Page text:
More Than a Mere Pittance

BRAVO 54 (Spring 2020)

More Than a Mere Pittance

LA Opera's Assistant Concertmaster is on a mission to brandish the superlative talent of the LA Opera Orchestra.

By Bill Kennedy

They are among the foremost classical musicians in the land.

And yet they are purposefully removed from view.

They play roaring orchestral music, gentle ensembles and occasional solo parts.

But no one can see them. At least, not clearly.

The stage is brilliantly lit and colored with wondrous forms and dazzlingly clothed performers.

Their workplace is black. So is their clothing. The floor is littered with cables jammed together, and the industrial-looking black band that separates them from the glitter above is distinguished only by a dark pipe and the clunky backs of the footlights.

Pittance at the Pasadena Conservatory (Credit: Lizzie Katz)

They are, of course, the Los Angeles Opera Orchestra, and they are both celebrated and unknown.

It is the unknown part that inspired their veteran assistant concertmaster, Lisa Sutton, to decide seven years ago to bring the orchestra members to light, performing chamber music for an appreciative public.

“One day I was sitting in the pit and looking around at all these incredible musicians,” says Sutton. “But we're invisible. We can’t even see the audience. I said to myself, ‘I'd love to find a way to showcase these people.’”

Her singular idea was reinforced at a Memorial Day picnic in 2013, when she put forth to her peers the idea of a series of chamber concerts. “They all said it was a great idea.”

Putting a great idea – even a great idea with wide support – into practice is far from a sure thing, but the angels were on Sutton’s side. A friend suggested the Pasadena home of Carol and Warner Henry -- titans of the LA music scene and LA Opera in particular (Carol Henry co-founded the Opera League) -- would be perfect for a concert.

“I called the Henrys,” said Sutton. “I was delighted that Carol picked up the phone and right away knew who I was. I told her what I had in mind and she said she would check with Warner, but that sounded like a fine idea.”

Lisa Sutton, Artistic Director of Pittance (Credit: Justin Fields Photography)

Thus, on March 1, 2014, Pittance Chamber Music was launched in a concert including seven opera orchestra musicians in the Henrys’ living room.

A fan of wordplay, Sutton chose the name “Pittance” for her undertaking, based on the idea of presenting small ensembles from the orchestra pit.

In the years since, Pittance has expanded to include other musicians and singers from the LA Opera Chorus and the Domingo-Colburn-Stein Young Artist Program. In January, for example, former Young Artist Liv Redpath joined the group in a program punster Sutton titled “Liv a Little.”

But the heart and soul of the organization consists of the members of the opera orchestra. Principals taking the stage this season include concertmaster Roberto Cani, violinist Ana Landauer, violist Shawn Mann, cellist John Walz and bassist Nathan Farrington. Maestro James Conlon will lead the final concert in June.

The program year includes four concerts, three at the Pasadena Conservatory of Music and the final concert at Zipper Hall at the Colburn School. This amounts to no small undertaking for Sutton who coordinates operations and plans programs, selects venues, writes program notes and seeks grants, with the help of her other two directors: her husband, Sean Sutton, Executive Vice President of Pacific Symphony, and Cynthia Shilkret, a longtime leader in the Greater Los Angeles musical community.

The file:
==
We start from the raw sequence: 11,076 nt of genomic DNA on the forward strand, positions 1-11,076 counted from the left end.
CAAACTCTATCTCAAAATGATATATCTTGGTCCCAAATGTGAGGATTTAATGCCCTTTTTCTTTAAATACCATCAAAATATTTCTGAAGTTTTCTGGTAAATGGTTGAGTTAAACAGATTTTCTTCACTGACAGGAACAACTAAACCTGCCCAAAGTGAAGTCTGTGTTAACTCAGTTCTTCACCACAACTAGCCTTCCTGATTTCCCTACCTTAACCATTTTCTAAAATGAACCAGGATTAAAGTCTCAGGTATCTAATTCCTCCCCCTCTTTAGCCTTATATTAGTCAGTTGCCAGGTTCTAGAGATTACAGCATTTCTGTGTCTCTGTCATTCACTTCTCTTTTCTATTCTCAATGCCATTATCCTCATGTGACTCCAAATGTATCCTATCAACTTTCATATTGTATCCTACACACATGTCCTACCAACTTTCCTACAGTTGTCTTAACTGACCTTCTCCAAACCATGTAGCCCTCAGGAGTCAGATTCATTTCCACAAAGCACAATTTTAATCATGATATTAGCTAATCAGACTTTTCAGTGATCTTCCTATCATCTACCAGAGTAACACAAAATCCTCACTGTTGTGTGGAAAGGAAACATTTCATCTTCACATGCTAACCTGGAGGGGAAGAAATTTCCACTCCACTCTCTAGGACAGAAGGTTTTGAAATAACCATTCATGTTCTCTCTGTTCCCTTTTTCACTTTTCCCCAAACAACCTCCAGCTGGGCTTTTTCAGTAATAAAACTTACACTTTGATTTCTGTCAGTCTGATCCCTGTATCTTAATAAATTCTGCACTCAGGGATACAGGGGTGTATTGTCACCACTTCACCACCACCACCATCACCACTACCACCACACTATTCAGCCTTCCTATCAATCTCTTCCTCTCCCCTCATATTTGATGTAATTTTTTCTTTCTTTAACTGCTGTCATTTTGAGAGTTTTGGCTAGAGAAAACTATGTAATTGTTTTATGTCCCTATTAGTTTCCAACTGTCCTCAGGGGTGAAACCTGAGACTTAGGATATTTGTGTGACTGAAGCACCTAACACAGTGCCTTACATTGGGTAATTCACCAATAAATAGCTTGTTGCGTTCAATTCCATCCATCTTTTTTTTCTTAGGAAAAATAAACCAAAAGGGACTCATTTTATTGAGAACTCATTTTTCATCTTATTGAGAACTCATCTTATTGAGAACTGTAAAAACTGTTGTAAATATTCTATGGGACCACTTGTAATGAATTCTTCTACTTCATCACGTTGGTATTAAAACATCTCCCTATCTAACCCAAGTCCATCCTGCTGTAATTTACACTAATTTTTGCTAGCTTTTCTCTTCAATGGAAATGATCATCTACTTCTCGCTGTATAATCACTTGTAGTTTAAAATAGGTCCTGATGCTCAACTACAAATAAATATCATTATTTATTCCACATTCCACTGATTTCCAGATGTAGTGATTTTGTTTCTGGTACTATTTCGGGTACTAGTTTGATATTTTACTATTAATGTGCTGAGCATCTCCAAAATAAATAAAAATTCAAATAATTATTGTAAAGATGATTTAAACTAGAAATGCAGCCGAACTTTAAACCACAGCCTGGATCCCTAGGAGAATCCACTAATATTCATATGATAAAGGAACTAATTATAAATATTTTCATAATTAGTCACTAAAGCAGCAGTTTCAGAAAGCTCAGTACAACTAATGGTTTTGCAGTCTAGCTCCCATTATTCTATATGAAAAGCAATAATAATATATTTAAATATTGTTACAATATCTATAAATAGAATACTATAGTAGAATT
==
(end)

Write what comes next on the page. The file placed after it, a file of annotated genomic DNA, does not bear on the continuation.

To say the musical selections are eclectic would be an understatement. Just a sampling of the composers represented in the first three concerts: Bach, Brahms, Ginastera, Salonen, Billy Childs and Hank Williams. Oh, and opera composers haven’t been overlooked: Rossini and Donizetti also made the cut.

Pittance in the Pit (Credit: Brenden-John)

Sutton’s own passion to have the orchestra musicians emerge from the pit comes from her own background.

A native of Vancouver who has been playing the violin since age six, she saw her first opera as a 16-year-old in the summer music program in Banff. “It was [Mozart’s] Cosi Fan Tutte,” Sutton says, “and it was an unforgettable experience.”

That connection with both opera and the classical orchestral repertory stayed with Sutton when she was a member of the Houston Symphony, which then was also was the orchestra for Houston Grand Opera.

She subsequently moved to Los Angeles and landed a job with the LA Chamber Orchestra [LACO] which, as in Houston, supported the opera – in the beginning.

In 2003, when the LA Philharmonic moved to the brand new Disney Concert Hall across the street, LA Opera’s season expanded, requiring an orchestra separate from LACO. Only a small group of players joined Sutton and stayed with the opera. “I certainly understand,” says Sutton. "LACO is a featured ensemble – more visible, like the LA Phil."

And, thanks to Lisa Sutton, those who remained are gaining more visibility every year.

More than a mere pittance.

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Pittance Members Left to Right: Ana Landauer, Marisa Sorajja, John Walz, Brian Dembow, Stuart Clark (Credit: Brenden-John)

Cover photo credit: Justin Fields Photography

Author: Thomas Lady

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